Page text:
Monday, April 19, 2010
I'm so sari...
Moving our journey a little to the south-west, let’s take a look at India’s sari. The sari was first seen in South India around 100 BC. It is said that the sari "was born on the loom of a fanciful weaver. He dreamt of Woman. The shimmer of her tears. The drape of her tumbling hair. The colors of her many moods. The softness of her touch. All these he wove together. He couldn't stop. He wove for many yards. And when he was done, the story goes, he sat back and smiled and smiled and smiled". With this in mind, it is easy to see why the sari is draped the way it is; to emphasize femininity. It is wrapped around the body, accentuating a larger bust and hip while highlighting a smaller, bare midriff. Originally there was no bust band and the breasts were exposed. As time progressed, modesty became of more importance and a separate bust band was added that sometimes extends to cover the stomach. Saris are usually about 47 inches wide and 216 inches long. The reason these fabrics were never tailored in the past is because it was believed that by piercing the fabric with a needle, it would be made un-pure. As a result, there are many, many ways to drape a sari depending on the region. For instance:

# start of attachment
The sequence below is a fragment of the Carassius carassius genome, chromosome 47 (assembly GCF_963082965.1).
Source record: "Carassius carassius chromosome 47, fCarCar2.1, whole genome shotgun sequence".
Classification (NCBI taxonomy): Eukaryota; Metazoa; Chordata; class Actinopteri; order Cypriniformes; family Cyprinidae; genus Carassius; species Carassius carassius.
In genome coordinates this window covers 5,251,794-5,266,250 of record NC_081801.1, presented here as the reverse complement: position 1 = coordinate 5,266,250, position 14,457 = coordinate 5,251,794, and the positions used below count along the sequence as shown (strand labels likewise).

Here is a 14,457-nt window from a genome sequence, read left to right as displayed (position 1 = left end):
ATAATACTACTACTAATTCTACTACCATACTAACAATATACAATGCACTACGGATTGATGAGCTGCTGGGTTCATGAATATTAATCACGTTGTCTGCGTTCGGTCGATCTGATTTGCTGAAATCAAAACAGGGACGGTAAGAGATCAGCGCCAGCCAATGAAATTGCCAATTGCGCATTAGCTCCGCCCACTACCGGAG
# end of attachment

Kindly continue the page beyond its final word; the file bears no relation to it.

It is easy to see how such a feminine and beautiful garment has stuck around for so long. Traditional saris are still worn in everyday life in many cultures and influences can be seen in western fashions as well. Take this piece, for instance:
It uses the same principles of a conventional sari, but with a modern flair.
For additional information on the meanings of certain motifs and colors used to construct a sari, click here.